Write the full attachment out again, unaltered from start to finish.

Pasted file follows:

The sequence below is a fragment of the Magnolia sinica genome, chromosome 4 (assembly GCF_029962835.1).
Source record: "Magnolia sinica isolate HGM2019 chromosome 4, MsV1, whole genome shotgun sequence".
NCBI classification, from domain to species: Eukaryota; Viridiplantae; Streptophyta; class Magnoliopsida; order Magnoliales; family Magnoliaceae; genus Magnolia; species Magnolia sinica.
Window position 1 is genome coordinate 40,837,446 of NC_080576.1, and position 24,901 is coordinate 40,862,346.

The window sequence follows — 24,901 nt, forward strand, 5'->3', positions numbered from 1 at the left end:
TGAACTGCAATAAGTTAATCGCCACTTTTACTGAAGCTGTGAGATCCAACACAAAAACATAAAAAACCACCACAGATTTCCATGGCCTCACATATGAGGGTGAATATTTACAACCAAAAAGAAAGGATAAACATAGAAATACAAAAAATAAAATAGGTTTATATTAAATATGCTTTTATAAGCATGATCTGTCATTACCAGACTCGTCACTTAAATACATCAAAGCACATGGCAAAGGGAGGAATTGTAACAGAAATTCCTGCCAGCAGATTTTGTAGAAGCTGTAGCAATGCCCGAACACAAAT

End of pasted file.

The sequence below is a fragment of the Magnolia sinica genome, chromosome 4 (assembly GCF_029962835.1).
Source record: "Magnolia sinica isolate HGM2019 chromosome 4, MsV1, whole genome shotgun sequence".
NCBI classification, from domain to species: Eukaryota; Viridiplantae; Streptophyta; class Magnoliopsida; order Magnoliales; family Magnoliaceae; genus Magnolia; species Magnolia sinica.
Window position 1 is genome coordinate 40,837,446 of NC_080576.1, and position 24,901 is coordinate 40,862,346.

The window sequence follows — 24,901 nt, forward strand, 5'->3', positions numbered from 1 at the left end:
TGAACTGCAATAAGTTAATCGCCACTTTTACTGAAGCTGTGAGATCCAACACAAAAACATAAAAAACCACCACAGATTTCCATGGCCTCACATATGAGGGTGAATATTTACAACCAAAAAGAAAGGATAAACATAGAAATACAAAAAATAAAATAGGTTTATATTAAATATGCTTTTATAAGCATGATCTGTCATTACCAGACTCGTCACTTAAATACATCAAAGCACATGGCAAAGGGAGGAATTGTAACAGAAATTCCTGCCAGCAGATTTTGTAGAAGCTGTAGCAATGCCCGAACACAAAT